Big Hit Entertainment listed on the Korean stock exchange October 15 with a $820 million offering, South Korea’s largest in three years. Though its stock price has roller-coastered since an initial surge at its trading debut, the initial IPO nonetheless made Big Hit founder and co-CEO Bang Si-hyuk the 14th richest person in South Korea. Each of the seven BTS members were also granted 68,385 shares, making them multi-millionaires in their own right. The company stated last week that it is in the process of changing its name to HYBE Corporation.
Despite COVID-19, BTS was able to put together their fifth Korean-language studio album, “BE,” which hit on Nov. 20. The album showcased the band members’ creative talents, with Jungkook directing the video for the lead single “Life Goes On” and V stepping up as the LP’s visual director. The release made BTS the first group to simultaneously hit No. 1 on the Artist 100, Hot 100 and Billboard 200 charts.
Unlike “Dynamite,” “Life Goes On” featured the boys singing and rapping in their native Korean, making its rise to the top of the charts even more impressive, particularly considering it received little U.S. radio play.
BTS’ growing global footprint has given the boys more opportunities to act as inspirational ambassadors in areas beyond their music.
In June, they spoke at YouTube’s “Dear Class of 2020” virtual graduation event alongside Barack and Michelle Obama. In September, they spoke alongside Korea’s President Moon Jae In to kick off South Korea’s first annual National Youth Day. Days later, they made a special video appearance at the virtual U.N. General Assembly, offering up a speech about resilience in the face of uncertainty during the pandemic. In October, they were awarded the Van Fleet Award for their role in promoting U.S.-Korean cultural ties. To cap off a strong 2020, Time Magazine named the group Entertainer of the Year.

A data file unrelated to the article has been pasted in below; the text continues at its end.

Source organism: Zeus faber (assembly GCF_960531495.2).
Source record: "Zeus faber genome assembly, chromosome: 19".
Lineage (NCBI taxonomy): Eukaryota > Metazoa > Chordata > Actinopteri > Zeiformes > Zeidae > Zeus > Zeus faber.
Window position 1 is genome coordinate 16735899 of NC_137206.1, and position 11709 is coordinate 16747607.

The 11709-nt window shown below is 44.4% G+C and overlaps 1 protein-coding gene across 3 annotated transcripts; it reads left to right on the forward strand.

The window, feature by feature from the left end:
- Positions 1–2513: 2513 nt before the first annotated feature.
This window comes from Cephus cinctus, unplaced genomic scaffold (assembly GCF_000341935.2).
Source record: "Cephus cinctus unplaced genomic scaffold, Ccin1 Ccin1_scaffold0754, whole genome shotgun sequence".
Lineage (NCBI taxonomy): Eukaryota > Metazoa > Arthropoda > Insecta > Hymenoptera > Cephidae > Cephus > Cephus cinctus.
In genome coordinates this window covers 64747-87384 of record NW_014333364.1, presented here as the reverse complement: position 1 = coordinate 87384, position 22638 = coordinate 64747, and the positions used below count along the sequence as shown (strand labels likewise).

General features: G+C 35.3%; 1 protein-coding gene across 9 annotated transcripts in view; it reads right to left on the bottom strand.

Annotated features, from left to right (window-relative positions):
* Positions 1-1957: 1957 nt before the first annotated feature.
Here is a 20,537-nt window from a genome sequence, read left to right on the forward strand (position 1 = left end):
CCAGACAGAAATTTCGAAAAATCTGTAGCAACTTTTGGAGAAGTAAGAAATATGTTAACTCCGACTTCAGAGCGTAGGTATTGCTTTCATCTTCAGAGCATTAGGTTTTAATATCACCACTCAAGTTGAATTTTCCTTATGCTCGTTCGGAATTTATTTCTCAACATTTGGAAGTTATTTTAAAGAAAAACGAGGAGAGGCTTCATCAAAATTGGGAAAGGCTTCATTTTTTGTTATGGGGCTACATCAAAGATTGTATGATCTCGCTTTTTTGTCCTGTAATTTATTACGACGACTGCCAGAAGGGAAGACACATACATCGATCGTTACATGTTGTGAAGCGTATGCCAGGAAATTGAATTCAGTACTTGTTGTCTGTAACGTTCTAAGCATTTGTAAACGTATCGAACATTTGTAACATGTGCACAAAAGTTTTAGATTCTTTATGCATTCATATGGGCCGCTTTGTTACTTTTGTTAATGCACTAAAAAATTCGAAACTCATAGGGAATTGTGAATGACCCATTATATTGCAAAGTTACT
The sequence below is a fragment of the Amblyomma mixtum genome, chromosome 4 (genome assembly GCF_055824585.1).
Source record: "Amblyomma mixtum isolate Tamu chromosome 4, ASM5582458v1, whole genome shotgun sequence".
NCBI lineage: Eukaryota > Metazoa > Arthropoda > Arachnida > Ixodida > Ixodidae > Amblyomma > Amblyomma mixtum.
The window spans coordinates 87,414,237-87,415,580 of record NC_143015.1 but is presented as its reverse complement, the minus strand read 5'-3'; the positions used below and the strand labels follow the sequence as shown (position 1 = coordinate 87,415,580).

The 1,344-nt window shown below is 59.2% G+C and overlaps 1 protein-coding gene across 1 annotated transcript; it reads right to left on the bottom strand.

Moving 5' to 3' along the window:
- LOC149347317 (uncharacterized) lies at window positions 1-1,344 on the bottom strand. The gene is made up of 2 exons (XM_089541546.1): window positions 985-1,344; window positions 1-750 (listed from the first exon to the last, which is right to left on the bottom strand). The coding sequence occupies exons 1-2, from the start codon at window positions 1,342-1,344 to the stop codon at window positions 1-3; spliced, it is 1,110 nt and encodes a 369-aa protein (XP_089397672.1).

And while it may not be as formal an honor, Jungkook was last year named People Magazine’s inaugural “Sexiest International Man,” striking a coup for Asian male representation.
BTS became the first Korean pop group to ever receive a major Grammy nomination thanks to “Dynamite” (the group was nominated for best album package in 2019). Their first nod is in the best pop duo/group performance category, where they’ll compete against collabs from pop heavyweights like Lady Gaga, Taylor Swift and Justin Bieber.
It won’t be the first time they take the stage at the Grammy Awards, however. In 2019, they debuted briefly on-stage as award presenters, and last year performed alongside Lil Nas X. However, after the show they reiterated their dream of winning a Grammy of their own.
“We weren’t given much time” on stage, RM admitted in Korean. “We wanted to do more. I’d love to sing our song here one day. We hope to more next time, please.”
On Sunday, they’ll finally get their chance.